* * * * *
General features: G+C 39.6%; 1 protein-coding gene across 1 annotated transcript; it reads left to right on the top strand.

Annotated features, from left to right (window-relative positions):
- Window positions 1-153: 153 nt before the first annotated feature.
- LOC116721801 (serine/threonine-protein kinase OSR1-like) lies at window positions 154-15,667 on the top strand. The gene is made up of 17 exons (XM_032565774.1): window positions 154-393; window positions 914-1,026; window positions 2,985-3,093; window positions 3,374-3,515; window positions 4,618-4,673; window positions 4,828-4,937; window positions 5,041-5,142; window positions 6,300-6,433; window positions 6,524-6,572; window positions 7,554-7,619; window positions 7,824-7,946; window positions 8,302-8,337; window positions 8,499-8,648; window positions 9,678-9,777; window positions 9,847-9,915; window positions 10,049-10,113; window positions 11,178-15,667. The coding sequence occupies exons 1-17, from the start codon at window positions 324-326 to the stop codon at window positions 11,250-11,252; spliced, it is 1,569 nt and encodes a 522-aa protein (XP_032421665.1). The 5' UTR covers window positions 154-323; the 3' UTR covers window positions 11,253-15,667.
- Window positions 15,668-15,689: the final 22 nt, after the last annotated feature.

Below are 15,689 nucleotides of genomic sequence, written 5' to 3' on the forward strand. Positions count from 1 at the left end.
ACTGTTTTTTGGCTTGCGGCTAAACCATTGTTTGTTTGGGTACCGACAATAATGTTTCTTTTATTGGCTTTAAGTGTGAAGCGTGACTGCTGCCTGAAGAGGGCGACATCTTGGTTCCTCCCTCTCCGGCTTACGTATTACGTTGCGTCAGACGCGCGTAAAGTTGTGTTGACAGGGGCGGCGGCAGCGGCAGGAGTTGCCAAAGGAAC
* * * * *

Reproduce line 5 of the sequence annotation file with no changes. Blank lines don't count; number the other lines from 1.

- Window positions 15,668-15,689: the final 22 nt, after the last annotated feature.